In Kissinger's own words, the memorandum “considered the question as to what strategy the US should adopt to deal with an Allende Government in Chile.”[9] However, covert operations were already in place to prevent Allende from being voted in by Chile's congress. This came in the form of Track I, the plan by the state department to install Allende's political opponent Jorge Alessandri. A hand written note by CIA director Richard Helms records President Richard Nixon's orders to ensure this. Eleven days after being elected to power by the Chilean people, Nixon ordered the CIA to “save Chile!” and made ten million dollars available for the operation. Nixon also gave the infamous order to “make the economy scream,”[10] something the CIA would achieve later in Allende's three year term as president. The day after Nixon issued this order, Richard Helms held a planning meeting for what would become Project FUBELT, the CIA operation to unseat Allende through a military coup and part of the Track II plan. The minutes of this meeting detail the President's orders from the day before. The meeting set the groundwork for CIA operations against Allende including the possibility of a coup.[11] In truth, the CIA had begun monitoring possible coups in Chile as early as 1968. This included both ill fated Viaux Plots, one of which saw the Chilean constitutionalist army Commander-in-Chief General Rene Schneider shot and killed. Although the CIA was in contact with Viaux, a declassified Agency report states that the CIA had decided not to support the attempted coups as they had determined that such attempts would fail.[12] However the same document states that the CIA would support a military coup if it had a chance of succeeding. All CIA operations to prevent Allende gaining office failed, the blame for which fell on Helms and the US Ambassador to Chile Edward Korry.[13][14] However the Track II plan continued in the guise of economic pressure.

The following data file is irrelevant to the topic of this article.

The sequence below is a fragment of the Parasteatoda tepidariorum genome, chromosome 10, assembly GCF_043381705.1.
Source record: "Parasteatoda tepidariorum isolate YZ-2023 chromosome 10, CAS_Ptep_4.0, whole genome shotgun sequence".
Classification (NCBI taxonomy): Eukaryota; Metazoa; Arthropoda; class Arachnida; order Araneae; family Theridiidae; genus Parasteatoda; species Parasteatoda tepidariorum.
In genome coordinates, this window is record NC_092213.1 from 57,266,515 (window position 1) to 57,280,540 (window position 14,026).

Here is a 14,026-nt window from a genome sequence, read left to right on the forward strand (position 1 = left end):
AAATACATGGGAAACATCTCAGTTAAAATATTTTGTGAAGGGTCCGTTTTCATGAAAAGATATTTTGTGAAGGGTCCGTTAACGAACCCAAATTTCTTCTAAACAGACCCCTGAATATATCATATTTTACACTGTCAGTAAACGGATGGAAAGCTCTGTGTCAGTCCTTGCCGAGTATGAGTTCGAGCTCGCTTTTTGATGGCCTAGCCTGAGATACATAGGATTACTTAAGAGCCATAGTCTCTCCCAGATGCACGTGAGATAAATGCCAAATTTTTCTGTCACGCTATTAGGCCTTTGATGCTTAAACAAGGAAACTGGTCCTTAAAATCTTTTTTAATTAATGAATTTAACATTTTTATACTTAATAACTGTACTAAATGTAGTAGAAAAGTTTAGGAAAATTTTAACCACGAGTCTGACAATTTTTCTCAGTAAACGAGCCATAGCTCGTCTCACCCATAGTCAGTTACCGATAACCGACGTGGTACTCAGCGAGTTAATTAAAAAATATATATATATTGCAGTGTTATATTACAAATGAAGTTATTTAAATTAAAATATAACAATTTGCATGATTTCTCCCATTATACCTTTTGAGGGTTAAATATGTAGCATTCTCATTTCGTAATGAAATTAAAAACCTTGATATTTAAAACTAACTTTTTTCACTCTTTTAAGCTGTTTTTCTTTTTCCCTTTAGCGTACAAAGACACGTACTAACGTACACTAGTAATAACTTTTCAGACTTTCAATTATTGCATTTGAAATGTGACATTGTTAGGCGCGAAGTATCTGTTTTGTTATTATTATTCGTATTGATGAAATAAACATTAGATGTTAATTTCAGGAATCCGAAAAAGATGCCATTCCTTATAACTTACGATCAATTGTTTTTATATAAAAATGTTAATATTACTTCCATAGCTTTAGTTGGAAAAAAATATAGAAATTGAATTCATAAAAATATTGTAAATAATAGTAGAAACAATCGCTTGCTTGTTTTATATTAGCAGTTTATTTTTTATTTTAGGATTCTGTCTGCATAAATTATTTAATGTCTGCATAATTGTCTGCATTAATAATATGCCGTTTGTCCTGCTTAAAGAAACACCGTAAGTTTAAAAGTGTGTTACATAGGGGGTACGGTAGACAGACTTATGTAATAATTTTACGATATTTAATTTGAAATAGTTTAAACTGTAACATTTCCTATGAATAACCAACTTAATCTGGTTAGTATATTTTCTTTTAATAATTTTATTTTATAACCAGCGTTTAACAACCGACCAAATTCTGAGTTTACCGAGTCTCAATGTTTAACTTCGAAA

Despite failing to prevent Allende's election to the presidency, The CIA nor the United States government stopped working against Allende. Henry Kissinger was the architect of the idea of an economic blockade of Chile. As Chile depended largely on the US dollar and US materials for its industries, The United States was able to cut loans, foreign aid, financing and materials, plunging Chile into an economic crisis.[15] President Nixon's order to “make the economy scream” was becoming a reality.[16] In August of 1972, a series of strikes began in Chile. At the head of these actions were the truck drivers. Chile had little in the way of a railway system so the vast majority of goods had to be moved by truck. The stop work action crippled the Chilean economy, stopping the delivery of food and sowing discontent amongst the population. According to a CIA intelligence bulletin, the Chilean Department of Investigation had received requests to investigate foreigners living in Chile who were manipulating the strikes.[17] It has since been discovered that the CIA were manipulating the strikes as part of the Track II plan to cripple Chile's economy.[18] The PDC was a strong supporter of the strikes and had been receiving funds from the CIA since Track I was put in place. These funds were passed onto the strikers, prolonging the strikes and bringing the Chilean economy to a halt. Striking truck drivers interviewed by Time Magazine admitted that money for food came from the CIA.[19] As a result of the strike, Allende was forced to use the military to bring an end to the strikes, reopen roads and stores who's owners had joined the truckers.[20] This hardline approach was not received well and Allende popularity fell as a result. It didn't help that the strikes had affected the planting of crops, causing a decrease of 16 percent in harvest forcing Chile to import more food, adding to the already mounting debt the country had.[21] While the CIA continued to strangle the Chilean economy, the US military continued to provide arms and armament to the Chilean military.